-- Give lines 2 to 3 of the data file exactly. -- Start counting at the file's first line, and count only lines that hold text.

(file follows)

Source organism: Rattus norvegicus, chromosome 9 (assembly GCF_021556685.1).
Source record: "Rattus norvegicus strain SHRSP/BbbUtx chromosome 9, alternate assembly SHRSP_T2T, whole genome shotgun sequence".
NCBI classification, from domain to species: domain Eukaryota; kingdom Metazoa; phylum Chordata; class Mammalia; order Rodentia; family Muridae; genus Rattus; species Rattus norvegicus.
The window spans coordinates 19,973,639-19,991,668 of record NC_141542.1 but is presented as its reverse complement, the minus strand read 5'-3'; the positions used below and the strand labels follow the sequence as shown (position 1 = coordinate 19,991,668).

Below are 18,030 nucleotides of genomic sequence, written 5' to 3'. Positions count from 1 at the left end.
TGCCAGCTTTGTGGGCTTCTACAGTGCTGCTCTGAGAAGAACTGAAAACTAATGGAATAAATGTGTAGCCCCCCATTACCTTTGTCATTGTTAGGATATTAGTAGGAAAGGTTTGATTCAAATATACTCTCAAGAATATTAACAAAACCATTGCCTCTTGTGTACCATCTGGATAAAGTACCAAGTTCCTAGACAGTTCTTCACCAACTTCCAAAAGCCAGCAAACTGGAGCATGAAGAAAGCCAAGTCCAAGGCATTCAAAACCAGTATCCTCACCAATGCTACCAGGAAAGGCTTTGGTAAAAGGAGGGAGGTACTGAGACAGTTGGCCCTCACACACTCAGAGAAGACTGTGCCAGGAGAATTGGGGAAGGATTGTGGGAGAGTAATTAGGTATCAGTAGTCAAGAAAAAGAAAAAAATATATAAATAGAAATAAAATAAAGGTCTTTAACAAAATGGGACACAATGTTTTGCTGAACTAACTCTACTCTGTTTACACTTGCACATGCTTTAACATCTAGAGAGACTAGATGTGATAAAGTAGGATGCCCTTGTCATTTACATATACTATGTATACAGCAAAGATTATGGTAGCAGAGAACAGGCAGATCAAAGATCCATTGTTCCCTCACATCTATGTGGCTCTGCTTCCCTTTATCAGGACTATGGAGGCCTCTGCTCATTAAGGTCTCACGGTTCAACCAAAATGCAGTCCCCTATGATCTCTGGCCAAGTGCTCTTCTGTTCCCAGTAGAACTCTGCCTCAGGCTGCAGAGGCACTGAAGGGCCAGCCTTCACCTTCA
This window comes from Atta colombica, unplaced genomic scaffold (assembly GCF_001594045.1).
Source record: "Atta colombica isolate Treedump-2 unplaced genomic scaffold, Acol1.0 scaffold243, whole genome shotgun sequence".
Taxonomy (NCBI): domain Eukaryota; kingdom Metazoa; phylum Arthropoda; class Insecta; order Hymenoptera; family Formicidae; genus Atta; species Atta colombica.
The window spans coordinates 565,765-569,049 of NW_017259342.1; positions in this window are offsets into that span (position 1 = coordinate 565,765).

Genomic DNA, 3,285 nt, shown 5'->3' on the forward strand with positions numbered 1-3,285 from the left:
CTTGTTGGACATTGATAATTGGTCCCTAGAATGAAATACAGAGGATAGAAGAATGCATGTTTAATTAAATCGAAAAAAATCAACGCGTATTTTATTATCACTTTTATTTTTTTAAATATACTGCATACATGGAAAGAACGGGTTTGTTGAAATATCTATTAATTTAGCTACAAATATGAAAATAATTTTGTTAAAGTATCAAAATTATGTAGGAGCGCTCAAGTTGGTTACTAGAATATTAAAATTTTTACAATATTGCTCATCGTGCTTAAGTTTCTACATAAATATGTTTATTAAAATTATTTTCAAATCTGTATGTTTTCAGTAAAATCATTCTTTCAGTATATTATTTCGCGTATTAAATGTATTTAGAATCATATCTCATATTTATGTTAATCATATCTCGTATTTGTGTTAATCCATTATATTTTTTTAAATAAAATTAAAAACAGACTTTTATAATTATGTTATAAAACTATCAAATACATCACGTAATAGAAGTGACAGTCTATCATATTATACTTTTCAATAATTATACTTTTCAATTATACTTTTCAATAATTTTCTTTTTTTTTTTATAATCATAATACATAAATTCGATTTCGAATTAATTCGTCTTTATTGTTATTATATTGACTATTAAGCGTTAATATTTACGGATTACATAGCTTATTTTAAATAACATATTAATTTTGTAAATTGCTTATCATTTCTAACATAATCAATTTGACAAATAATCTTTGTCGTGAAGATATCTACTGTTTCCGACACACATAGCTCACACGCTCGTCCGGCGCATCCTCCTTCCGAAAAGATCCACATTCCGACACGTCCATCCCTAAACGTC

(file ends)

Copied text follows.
Source record: "Rattus norvegicus strain SHRSP/BbbUtx chromosome 9, alternate assembly SHRSP_T2T, whole genome shotgun sequence".
NCBI classification, from domain to species: domain Eukaryota; kingdom Metazoa; phylum Chordata; class Mammalia; order Rodentia; family Muridae; genus Rattus; species Rattus norvegicus.